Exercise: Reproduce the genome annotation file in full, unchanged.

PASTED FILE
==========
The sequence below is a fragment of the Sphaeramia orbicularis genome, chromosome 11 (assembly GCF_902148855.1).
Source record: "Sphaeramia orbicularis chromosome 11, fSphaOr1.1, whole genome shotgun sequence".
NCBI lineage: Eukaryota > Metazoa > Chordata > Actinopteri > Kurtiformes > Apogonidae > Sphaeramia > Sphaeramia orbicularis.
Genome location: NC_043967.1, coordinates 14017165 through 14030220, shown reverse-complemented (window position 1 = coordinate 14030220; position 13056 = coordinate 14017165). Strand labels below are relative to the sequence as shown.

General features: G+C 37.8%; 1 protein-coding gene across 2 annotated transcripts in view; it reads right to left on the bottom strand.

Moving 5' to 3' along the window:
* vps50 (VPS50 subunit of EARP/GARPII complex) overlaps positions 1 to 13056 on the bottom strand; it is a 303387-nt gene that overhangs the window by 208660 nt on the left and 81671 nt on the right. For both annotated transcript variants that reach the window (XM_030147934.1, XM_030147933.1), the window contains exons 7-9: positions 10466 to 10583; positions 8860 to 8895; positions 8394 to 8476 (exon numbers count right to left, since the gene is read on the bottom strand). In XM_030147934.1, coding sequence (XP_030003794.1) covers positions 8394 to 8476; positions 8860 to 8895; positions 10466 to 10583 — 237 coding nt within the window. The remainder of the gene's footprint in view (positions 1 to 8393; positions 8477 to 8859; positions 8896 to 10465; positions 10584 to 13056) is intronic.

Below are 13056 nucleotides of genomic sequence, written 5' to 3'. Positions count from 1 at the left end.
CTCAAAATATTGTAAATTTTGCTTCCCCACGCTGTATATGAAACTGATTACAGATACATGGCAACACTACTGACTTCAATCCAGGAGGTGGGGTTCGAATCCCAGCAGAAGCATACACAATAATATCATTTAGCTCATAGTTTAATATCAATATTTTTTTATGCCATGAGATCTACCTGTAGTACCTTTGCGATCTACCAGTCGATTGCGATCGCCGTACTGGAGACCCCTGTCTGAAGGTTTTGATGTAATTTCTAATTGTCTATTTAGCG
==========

The sequence below is a fragment of the Sphaeramia orbicularis genome, chromosome 11 (assembly GCF_902148855.1).
Source record: "Sphaeramia orbicularis chromosome 11, fSphaOr1.1, whole genome shotgun sequence".
NCBI lineage: Eukaryota > Metazoa > Chordata > Actinopteri > Kurtiformes > Apogonidae > Sphaeramia > Sphaeramia orbicularis.
Genome location: NC_043967.1, coordinates 14017165 through 14030220, shown reverse-complemented (window position 1 = coordinate 14030220; position 13056 = coordinate 14017165). Strand labels below are relative to the sequence as shown.

General features: G+C 37.8%; 1 protein-coding gene across 2 annotated transcripts in view; it reads right to left on the bottom strand.

Moving 5' to 3' along the window:
* vps50 (VPS50 subunit of EARP/GARPII complex) overlaps positions 1 to 13056 on the bottom strand; it is a 303387-nt gene that overhangs the window by 208660 nt on the left and 81671 nt on the right. For both annotated transcript variants that reach the window (XM_030147934.1, XM_030147933.1), the window contains exons 7-9: positions 10466 to 10583; positions 8860 to 8895; positions 8394 to 8476 (exon numbers count right to left, since the gene is read on the bottom strand). In XM_030147934.1, coding sequence (XP_030003794.1) covers positions 8394 to 8476; positions 8860 to 8895; positions 10466 to 10583 — 237 coding nt within the window. The remainder of the gene's footprint in view (positions 1 to 8393; positions 8477 to 8859; positions 8896 to 10465; positions 10584 to 13056) is intronic.

Below are 13056 nucleotides of genomic sequence, written 5' to 3'. Positions count from 1 at the left end.
CTCAAAATATTGTAAATTTTGCTTCCCCACGCTGTATATGAAACTGATTACAGATACATGGCAACACTACTGACTTCAATCCAGGAGGTGGGGTTCGAATCCCAGCAGAAGCATACACAATAATATCATTTAGCTCATAGTTTAATATCAATATTTTTTTATGCCATGAGATCTACCTGTAGTACCTTTGCGATCTACCAGTCGATTGCGATCGCCGTACTGGAGACCCCTGTCTGAAGGTTTTGATGTAATTTCTAATTGTCTATTTAGCG